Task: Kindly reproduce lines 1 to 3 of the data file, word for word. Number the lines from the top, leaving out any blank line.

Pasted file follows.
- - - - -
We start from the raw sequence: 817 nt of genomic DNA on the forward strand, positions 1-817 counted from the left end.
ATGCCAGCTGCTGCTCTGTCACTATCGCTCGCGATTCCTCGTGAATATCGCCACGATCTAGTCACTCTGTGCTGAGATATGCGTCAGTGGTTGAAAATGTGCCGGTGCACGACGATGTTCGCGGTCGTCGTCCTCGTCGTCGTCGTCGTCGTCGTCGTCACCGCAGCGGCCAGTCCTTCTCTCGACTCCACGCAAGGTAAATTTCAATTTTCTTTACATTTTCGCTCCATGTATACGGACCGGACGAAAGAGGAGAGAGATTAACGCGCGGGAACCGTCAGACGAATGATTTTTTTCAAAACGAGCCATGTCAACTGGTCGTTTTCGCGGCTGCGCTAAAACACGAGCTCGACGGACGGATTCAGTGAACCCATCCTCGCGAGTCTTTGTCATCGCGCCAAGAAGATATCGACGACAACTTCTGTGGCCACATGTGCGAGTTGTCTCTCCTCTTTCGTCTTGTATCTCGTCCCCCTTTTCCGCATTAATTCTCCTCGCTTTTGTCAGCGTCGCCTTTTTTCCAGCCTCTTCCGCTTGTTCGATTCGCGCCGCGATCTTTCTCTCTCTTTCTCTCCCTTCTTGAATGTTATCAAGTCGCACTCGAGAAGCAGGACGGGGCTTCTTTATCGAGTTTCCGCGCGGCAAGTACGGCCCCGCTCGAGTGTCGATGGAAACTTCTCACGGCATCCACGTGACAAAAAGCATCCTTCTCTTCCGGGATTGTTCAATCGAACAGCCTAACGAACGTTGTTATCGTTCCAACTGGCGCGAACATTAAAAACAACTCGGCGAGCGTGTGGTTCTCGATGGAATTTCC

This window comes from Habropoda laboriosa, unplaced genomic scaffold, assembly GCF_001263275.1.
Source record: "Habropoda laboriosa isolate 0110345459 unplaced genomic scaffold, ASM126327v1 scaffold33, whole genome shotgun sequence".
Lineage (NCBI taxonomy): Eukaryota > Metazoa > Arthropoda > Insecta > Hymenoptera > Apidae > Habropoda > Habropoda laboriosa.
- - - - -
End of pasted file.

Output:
We start from the raw sequence: 817 nt of genomic DNA on the forward strand, positions 1-817 counted from the left end.
ATGCCAGCTGCTGCTCTGTCACTATCGCTCGCGATTCCTCGTGAATATCGCCACGATCTAGTCACTCTGTGCTGAGATATGCGTCAGTGGTTGAAAATGTGCCGGTGCACGACGATGTTCGCGGTCGTCGTCCTCGTCGTCGTCGTCGTCGTCGTCGTCACCGCAGCGGCCAGTCCTTCTCTCGACTCCACGCAAGGTAAATTTCAATTTTCTTTACATTTTCGCTCCATGTATACGGACCGGACGAAAGAGGAGAGAGATTAACGCGCGGGAACCGTCAGACGAATGATTTTTTTCAAAACGAGCCATGTCAACTGGTCGTTTTCGCGGCTGCGCTAAAACACGAGCTCGACGGACGGATTCAGTGAACCCATCCTCGCGAGTCTTTGTCATCGCGCCAAGAAGATATCGACGACAACTTCTGTGGCCACATGTGCGAGTTGTCTCTCCTCTTTCGTCTTGTATCTCGTCCCCCTTTTCCGCATTAATTCTCCTCGCTTTTGTCAGCGTCGCCTTTTTTCCAGCCTCTTCCGCTTGTTCGATTCGCGCCGCGATCTTTCTCTCTCTTTCTCTCCCTTCTTGAATGTTATCAAGTCGCACTCGAGAAGCAGGACGGGGCTTCTTTATCGAGTTTCCGCGCGGCAAGTACGGCCCCGCTCGAGTGTCGATGGAAACTTCTCACGGCATCCACGTGACAAAAAGCATCCTTCTCTTCCGGGATTGTTCAATCGAACAGCCTAACGAACGTTGTTATCGTTCCAACTGGCGCGAACATTAAAAACAACTCGGCGAGCGTGTGGTTCTCGATGGAATTTCC

This window comes from Habropoda laboriosa, unplaced genomic scaffold, assembly GCF_001263275.1.